When I Peeked Through the Veil In A SapphireVeils Site Review

sapphireveils site review

So I decided to go a bit out of character, and do reviews back to back, instead of my usual 1-3 days delay.

Yes, I took a peek through the veil at the site and this review is about what I found and how SapphireVeils can step things up a notch.

And it’s nice to see an e-commerce site come up for a review, after one too many forum sites.

It’s a welcome break from the forums (no offence intended).

Coursera business 728x90

Now, without further senrenre, let’s get into this review…

The SapphireVeils Site Review

It’s an interesting niche you’ve chosen for your e-commerce business.

I haven’t seen too many e-commerce businesses dabble in that. You found your target customer (who I’m guessing is female, within the ages of 20 – 40, of the Islamic faith, and earns a good income) so I salute you on that one.

Now, let’s get technical:

I. Design And Layout

Your design is clean, simple yet catchy. I love it. Good one.

(i) Site Title

It’s visible and tells us early that we’re in the right place.

sapphireveils site review

Plus it’s beautifully mixed into your logo. Nice move.

(ii) Your tagline has traveled overseas or gone AWOL or has been kidnapped.

That is not good.

Fine, it’s obvious from your product categories what your site is about.

But (and a huge fat one) you need to still make it clear to the visitor what you provide and what the benefit to him or her (I’m guessing more her) is.

The tagline is your chance to instantly capture your customer’s attention and tell her “I have what you need.”

So, you’ll be doing yourself a huge disservice if you decide not to use one.

Don’t do that to your business.

(iii) Your Primary Navigation Menu And Header Section.

That whole header section seems a bit boxed together.sapphireveils site review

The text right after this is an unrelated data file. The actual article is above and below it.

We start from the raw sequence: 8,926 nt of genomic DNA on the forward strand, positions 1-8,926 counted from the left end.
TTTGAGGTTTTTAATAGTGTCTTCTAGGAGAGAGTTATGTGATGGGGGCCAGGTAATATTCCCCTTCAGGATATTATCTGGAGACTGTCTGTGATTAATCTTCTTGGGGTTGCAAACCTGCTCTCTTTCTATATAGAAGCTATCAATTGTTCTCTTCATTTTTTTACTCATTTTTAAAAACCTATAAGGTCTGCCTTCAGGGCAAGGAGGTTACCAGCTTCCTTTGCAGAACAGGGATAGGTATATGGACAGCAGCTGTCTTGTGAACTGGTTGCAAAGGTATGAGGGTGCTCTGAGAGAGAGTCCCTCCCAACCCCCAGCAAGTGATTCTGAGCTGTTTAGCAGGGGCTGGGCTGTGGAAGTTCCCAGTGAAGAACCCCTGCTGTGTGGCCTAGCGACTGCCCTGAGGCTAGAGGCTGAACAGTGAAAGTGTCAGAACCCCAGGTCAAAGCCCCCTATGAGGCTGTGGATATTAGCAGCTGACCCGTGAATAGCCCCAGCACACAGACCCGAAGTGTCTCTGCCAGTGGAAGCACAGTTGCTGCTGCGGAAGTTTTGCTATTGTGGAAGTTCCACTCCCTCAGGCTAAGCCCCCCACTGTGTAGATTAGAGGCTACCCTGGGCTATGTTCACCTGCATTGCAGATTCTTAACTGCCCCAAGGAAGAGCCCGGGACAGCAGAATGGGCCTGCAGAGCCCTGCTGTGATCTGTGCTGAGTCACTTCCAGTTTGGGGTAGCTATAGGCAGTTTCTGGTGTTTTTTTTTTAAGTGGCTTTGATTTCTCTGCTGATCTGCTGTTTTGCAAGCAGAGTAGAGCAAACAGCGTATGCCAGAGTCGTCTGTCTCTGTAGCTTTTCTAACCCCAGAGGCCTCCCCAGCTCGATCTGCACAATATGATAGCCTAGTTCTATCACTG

But it doesn’t have to be that way.

Your primary nav menu ends up being squeezed into the area, like say space scarce.

Move that menu with your product categories to your left side bar and arrange them vertically. Then bring your primary navigation menu a bit lower so there’s more space to show all the elements without having to squeeze them together.

As for the elements, I think they’re okay.

If you’re using WordPress though, you might want to consider the Woocommerce plugin. That would arrange the elements better for you, plus include a “Shop” page in your primary nav menu.

(iv) Main Content Section

Here, you only have two categories of products showing. Not good.

Fine, the “Latest” section is not bad, and although the “Specials” section has only one item, it’s okay but you should also display a few of the other items for sale on your site.

Check this out!  The Sharp Guy Guide To Content Marketing

Now, don’t go overboard with this, but at least give your visitors an idea of more things to buy from your site.

Also, add in a “Show more” link at the end of each section that allows your visitor to browse items in each section just by one click i.e. the “Show more” link in each category would take the visitor to a page that shows her the items in the category.

(v) Your Footer Section is bare.

This could be a great place to do some beautiful things like have a secondary menu that gives us something to do besides scroll back to the top of the page.

Hire Freelance Writers Now from Contentmart.com

Also, I don’t understand that slider at the bottom of the page. At all.sapphireveils site review

It just sits there and doesn’t do anything. If you’re trying to say you also feature products from those brands, say so. Don’t just let that slider be there dulling.

A slider is usually much better at the top of the home page than in the footer.

One, because it can capture attention of visitors early when placed there. Two, when the visitor gets to the bottom of your home page, they’re not looking for a slider, they’re looking for products.

So either move that slider to the area above the fold, or remove it. Because right now it’s not doing anything for you.

The Whatsapp link at the bottom right corner is cool, but I think it might just be easier to place that in your Contact Us page and leave it there.

That’s my opinion though. If it’s getting you leads where it is, then just leave it there.

II. Content.

For an e-commerce site, in most cases, creating content in the form of product descriptions is something most people won’t do.

As a result, all we do is just go there to look at things and then bounce if we don’t like it or buy if we do.

I looked through your site and noticed you either have one line product descriptions or no descriptions at all.

We could argue on and off about people not reading product descriptions, but for the particular audience you’ve chosen, you could really bring an element of “Wow” to your site with interesting product descriptions.

And since everybody isn’t doing it, you’ll stand out.

That aside, I looked at your About Us and Contact Us pages…

About Us Page